To set themselves up for the best chance at success, drug developers should create or review this timeline with an outside source, such as a consultant or laboratory testing partner, for accuracy. These sources can confirm the palpability of the schedule and point out any missed steps.
A pragmatic approach that drug developers should implement is clinical trial planning before preclinical work even begins. The in vivo and in vitro preclinical testing design needs to support the planned First in Human (FIH) trial. Therefore, the clinical trial plans need a certain level of foresight. One example is the intended dose route and frequencies; if the drug is to be administered via intravenous infusion once a week, it is essential to include proper infusion duration and frequencies for the appropriate preclinical test systems.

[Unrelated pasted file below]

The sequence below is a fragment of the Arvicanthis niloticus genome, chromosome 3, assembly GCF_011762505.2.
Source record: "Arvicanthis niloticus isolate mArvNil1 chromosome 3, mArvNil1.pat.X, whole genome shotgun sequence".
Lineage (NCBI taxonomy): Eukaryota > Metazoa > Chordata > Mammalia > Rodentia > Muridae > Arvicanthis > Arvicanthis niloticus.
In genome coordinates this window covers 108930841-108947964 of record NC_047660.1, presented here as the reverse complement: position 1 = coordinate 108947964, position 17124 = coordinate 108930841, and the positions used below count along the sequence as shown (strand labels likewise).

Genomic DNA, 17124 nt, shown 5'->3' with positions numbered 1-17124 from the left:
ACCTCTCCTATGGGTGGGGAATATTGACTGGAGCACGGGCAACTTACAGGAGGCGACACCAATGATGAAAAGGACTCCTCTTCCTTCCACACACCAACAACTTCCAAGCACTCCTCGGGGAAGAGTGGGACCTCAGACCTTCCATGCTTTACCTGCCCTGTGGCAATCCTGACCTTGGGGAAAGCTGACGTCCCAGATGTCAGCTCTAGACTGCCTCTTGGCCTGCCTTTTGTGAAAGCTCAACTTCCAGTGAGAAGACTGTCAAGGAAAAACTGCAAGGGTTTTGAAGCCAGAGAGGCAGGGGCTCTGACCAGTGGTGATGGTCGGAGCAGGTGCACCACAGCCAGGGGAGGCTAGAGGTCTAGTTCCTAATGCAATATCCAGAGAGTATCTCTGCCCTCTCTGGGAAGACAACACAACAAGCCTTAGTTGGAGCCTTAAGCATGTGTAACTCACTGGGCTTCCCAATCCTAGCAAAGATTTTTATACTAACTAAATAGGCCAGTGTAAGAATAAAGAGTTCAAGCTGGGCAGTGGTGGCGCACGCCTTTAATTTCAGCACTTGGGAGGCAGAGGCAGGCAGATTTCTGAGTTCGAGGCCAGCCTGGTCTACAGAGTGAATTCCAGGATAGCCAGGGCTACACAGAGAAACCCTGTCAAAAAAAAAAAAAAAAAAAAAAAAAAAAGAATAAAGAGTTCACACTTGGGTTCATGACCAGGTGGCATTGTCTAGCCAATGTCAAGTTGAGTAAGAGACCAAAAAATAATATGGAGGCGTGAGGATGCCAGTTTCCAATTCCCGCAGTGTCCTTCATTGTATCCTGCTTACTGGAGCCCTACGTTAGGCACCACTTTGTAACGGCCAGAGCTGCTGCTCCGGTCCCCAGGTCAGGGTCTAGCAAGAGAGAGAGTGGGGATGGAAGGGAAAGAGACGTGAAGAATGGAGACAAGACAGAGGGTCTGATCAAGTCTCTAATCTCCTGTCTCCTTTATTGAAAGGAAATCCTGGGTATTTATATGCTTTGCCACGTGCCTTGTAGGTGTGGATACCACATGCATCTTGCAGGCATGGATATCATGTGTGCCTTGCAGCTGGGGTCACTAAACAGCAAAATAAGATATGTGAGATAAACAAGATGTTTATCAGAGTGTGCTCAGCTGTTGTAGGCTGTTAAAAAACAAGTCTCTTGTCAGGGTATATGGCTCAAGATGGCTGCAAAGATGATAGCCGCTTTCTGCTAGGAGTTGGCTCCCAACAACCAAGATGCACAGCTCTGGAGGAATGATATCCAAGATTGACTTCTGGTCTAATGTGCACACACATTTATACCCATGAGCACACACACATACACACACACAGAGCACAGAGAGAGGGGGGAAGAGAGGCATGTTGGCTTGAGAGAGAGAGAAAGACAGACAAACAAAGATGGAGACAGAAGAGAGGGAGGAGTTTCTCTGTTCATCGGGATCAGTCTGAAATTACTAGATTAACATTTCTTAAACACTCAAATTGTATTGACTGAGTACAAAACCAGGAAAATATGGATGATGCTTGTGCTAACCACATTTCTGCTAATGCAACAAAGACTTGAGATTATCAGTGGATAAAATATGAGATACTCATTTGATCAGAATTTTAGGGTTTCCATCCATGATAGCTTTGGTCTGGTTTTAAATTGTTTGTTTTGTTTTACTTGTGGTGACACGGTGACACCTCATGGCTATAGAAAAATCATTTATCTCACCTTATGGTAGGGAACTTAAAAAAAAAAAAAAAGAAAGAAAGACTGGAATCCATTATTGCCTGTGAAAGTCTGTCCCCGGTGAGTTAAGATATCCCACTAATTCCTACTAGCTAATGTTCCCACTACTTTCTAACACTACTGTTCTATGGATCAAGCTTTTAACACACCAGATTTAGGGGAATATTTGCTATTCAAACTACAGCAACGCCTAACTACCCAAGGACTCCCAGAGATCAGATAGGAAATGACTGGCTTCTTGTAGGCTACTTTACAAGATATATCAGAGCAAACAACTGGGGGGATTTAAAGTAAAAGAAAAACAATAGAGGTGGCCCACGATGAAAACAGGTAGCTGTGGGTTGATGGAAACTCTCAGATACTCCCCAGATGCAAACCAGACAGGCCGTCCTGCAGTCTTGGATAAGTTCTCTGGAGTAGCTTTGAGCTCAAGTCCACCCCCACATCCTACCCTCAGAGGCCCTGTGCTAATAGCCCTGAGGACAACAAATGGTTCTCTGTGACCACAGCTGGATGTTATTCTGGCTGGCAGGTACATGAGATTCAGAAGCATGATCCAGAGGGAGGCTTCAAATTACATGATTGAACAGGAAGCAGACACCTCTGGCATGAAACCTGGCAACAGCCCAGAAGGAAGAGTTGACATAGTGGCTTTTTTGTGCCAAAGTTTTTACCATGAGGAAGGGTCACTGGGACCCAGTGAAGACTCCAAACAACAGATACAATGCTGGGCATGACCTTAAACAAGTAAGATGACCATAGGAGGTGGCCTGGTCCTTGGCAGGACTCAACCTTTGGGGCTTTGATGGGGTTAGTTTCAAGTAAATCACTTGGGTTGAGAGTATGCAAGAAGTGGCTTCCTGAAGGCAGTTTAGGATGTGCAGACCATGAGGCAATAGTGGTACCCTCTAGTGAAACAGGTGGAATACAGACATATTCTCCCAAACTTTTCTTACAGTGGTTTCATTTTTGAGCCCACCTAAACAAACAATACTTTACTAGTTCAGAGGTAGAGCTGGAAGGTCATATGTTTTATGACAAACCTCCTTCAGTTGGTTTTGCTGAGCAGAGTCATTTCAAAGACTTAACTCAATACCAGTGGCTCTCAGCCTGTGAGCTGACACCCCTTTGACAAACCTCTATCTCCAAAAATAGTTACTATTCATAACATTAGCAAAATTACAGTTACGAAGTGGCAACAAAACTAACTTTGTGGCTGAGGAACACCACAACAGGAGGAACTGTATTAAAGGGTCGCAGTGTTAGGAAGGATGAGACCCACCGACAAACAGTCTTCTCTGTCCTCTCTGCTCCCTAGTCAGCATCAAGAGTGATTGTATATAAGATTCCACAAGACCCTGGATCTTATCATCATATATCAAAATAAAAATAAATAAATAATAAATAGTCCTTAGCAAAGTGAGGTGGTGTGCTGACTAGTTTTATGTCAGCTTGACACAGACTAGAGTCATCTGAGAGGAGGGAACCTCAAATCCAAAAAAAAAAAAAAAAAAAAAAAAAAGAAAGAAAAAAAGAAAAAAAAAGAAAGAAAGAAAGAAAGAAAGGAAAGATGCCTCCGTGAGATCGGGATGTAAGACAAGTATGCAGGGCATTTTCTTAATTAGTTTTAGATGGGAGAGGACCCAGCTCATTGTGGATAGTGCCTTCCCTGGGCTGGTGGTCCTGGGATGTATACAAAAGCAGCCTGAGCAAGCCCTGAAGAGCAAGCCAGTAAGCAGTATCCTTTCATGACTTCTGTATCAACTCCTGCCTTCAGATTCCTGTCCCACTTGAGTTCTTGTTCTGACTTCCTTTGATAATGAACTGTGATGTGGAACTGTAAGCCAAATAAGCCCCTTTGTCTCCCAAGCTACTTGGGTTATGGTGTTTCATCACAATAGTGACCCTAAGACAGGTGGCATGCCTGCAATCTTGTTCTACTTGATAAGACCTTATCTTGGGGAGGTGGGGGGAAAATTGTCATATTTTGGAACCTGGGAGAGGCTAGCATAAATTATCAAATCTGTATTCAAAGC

When it comes to the study design, there is not a one-size-fits-all approach and drug developers cannot lean on a list of standard studies for sufficient submissions. Instead, customizing testing to the specific drug and the intended population is necessary for approval from regulatory agencies. A small molecule anti-microbial drug, for instance, requires a different testing strategy than an immuno-oncology product because determining the safety and efficacy of the two compounds will require different regulatory plans. Planning these processes thoroughly and continuously monitoring will help narrow down more realistic timelines for testing and submission.
When done correctly, Gantt charts can act as a guide to reference for the next steps in the program’s evolution. Using them like this reduces the stress ordinarily associated with timelines and, instead, turns them into a tool.